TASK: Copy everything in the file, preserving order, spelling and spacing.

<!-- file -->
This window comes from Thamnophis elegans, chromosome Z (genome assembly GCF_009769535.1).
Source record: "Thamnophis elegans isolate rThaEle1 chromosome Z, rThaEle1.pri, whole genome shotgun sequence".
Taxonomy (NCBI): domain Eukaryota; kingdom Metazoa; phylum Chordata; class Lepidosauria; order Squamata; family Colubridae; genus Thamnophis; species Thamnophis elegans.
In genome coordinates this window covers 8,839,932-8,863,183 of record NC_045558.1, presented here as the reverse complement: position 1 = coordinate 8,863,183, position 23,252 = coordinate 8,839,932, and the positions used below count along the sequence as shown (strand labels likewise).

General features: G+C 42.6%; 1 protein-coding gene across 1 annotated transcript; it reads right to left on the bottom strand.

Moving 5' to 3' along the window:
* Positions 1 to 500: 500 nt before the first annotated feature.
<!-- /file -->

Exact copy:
This window comes from Thamnophis elegans, chromosome Z (genome assembly GCF_009769535.1).
Source record: "Thamnophis elegans isolate rThaEle1 chromosome Z, rThaEle1.pri, whole genome shotgun sequence".
Taxonomy (NCBI): domain Eukaryota; kingdom Metazoa; phylum Chordata; class Lepidosauria; order Squamata; family Colubridae; genus Thamnophis; species Thamnophis elegans.
In genome coordinates this window covers 8,839,932-8,863,183 of record NC_045558.1, presented here as the reverse complement: position 1 = coordinate 8,863,183, position 23,252 = coordinate 8,839,932, and the positions used below count along the sequence as shown (strand labels likewise).

General features: G+C 42.6%; 1 protein-coding gene across 1 annotated transcript; it reads right to left on the bottom strand.

Moving 5' to 3' along the window:
* Positions 1 to 500: 500 nt before the first annotated feature.